Chambéry Cathedral (French: Cathédrale Saint-François-de-Sales de Chambéry) is a Roman Catholic cathedral in Chambéry, France. The cathedral is dedicated to Saint François de Sales, and is the seat of the Archbishopric of Chambéry, Saint-Jean-de-Maurienne, and Tarentaise.
The Chambéry Cathedral was established in 1779 as the Bishopric of Chambéry. After gaining the territories of the Bishopric of Saint-Jean-de-Maurienne and the Archbishopric of Tarentaise in 1801, it was elevated to an archbishopric in 1817. In 1825 Saint-Jean-de-Maurienne and Tarentaise were re-created as independent dioceses; in 1966 they were once again added to the Archdiocese of Chambéry, which in 2002 adopted its present name of Archdiocese of Chambéry, Saint-Jean-de-Maurienne, and Tarentaise.
The building dates from the 15th century, when it was constructed as a Franciscan chapel. The site is very swampy and the building is supported by 30,000 poles. It became the cathedral on the creation of the see in 1779. During the French Revolution it was extensively defaced, and the interior was entirely restored in the early 19th century.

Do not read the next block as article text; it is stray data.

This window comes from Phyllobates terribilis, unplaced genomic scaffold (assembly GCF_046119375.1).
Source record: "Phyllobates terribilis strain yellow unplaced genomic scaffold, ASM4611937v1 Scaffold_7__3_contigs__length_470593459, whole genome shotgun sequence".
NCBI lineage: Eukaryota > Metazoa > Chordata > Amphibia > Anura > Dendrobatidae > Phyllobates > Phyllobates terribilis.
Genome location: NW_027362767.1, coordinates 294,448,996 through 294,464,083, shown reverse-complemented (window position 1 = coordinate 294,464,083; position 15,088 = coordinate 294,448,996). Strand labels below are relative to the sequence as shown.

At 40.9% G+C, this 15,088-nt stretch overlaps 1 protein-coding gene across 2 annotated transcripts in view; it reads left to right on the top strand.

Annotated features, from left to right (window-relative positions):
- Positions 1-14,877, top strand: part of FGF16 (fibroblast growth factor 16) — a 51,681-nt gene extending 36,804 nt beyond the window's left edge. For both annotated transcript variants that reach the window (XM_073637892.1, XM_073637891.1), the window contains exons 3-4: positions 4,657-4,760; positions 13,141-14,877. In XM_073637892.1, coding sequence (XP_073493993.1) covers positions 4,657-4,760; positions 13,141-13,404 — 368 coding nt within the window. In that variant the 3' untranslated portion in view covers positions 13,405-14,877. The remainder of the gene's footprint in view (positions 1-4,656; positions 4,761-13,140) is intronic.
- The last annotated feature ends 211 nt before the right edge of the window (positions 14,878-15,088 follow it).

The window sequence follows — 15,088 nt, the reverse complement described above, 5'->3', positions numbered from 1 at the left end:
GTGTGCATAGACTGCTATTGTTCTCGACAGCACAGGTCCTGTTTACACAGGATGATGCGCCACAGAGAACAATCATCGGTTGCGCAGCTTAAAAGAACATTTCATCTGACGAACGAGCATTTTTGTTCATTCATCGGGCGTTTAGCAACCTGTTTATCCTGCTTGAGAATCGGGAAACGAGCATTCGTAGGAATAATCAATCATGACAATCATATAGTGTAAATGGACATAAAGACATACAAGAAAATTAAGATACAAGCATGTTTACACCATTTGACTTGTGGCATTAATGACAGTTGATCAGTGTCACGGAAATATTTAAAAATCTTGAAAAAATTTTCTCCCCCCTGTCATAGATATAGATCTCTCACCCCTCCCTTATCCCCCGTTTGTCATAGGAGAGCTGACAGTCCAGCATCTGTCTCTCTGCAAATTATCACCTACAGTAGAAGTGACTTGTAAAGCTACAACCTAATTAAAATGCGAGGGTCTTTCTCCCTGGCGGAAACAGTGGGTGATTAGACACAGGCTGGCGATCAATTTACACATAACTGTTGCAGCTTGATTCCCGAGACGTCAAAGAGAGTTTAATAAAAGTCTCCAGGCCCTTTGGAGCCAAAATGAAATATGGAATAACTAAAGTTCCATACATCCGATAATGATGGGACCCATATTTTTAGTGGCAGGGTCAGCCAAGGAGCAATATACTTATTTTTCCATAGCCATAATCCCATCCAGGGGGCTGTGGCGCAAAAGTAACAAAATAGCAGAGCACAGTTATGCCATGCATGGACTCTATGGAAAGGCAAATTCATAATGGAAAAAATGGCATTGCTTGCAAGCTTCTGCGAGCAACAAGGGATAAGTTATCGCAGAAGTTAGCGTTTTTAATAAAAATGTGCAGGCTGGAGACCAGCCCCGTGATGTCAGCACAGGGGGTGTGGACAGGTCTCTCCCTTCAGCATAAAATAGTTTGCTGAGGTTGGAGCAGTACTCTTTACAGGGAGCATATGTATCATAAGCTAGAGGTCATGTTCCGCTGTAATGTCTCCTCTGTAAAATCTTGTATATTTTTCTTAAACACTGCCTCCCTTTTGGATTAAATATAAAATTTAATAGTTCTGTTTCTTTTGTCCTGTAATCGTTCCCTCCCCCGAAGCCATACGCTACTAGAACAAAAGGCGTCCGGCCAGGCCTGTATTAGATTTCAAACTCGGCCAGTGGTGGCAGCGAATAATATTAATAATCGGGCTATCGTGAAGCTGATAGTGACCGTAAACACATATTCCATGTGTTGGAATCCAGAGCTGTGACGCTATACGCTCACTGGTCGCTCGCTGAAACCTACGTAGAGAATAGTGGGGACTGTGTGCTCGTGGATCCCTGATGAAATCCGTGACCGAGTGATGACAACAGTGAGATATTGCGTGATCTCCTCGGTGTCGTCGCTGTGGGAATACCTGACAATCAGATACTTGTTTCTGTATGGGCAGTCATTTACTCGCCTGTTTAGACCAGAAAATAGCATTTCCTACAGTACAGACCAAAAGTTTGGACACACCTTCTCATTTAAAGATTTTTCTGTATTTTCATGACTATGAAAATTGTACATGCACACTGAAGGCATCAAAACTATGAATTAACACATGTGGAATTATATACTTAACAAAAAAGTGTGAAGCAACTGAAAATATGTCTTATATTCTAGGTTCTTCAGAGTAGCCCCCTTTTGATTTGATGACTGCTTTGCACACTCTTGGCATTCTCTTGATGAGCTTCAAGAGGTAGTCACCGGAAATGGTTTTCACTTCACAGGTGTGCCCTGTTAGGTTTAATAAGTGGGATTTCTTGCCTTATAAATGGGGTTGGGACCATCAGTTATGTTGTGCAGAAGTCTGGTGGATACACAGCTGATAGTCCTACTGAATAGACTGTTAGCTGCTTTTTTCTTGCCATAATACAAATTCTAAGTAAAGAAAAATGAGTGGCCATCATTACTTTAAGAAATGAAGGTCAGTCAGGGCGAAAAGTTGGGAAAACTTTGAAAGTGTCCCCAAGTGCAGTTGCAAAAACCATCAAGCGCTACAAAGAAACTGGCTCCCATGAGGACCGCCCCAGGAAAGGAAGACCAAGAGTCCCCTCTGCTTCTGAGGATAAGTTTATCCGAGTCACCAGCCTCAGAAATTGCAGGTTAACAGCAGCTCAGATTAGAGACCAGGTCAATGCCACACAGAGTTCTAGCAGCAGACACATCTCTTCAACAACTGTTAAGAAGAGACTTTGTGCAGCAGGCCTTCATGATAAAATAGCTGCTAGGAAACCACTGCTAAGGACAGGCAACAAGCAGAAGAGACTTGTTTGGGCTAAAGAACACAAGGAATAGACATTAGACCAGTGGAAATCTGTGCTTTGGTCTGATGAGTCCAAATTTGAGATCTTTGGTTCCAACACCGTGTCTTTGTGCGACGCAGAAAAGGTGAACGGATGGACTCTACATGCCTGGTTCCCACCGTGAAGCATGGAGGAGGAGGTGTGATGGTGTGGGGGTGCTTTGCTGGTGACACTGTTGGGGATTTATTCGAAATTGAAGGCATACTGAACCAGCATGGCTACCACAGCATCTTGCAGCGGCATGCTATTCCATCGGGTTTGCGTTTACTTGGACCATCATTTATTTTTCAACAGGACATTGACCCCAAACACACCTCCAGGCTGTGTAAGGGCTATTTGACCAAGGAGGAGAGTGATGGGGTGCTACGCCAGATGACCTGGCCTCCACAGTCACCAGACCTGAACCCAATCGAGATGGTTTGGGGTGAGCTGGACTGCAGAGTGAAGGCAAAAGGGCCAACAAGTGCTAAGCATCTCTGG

It contains the largest ensemble of trompe l'œil painting in Europe (almost 6,000 m²) by the artists Sevesi and Vicario, as well as a maze almost 35 metres long laid down in 1860-70 and relaid in 1989.
The neighbouring local history museum, formerly the Franciscan convent, linked to the cathedral by the cloisters, houses a 12th-century ivory diptych of Byzantine inspiration.
Catholic Hierarchy: Archdiocese of Chambéry
Catholic Encyclopedia: Chambéry
(French) Cathedral history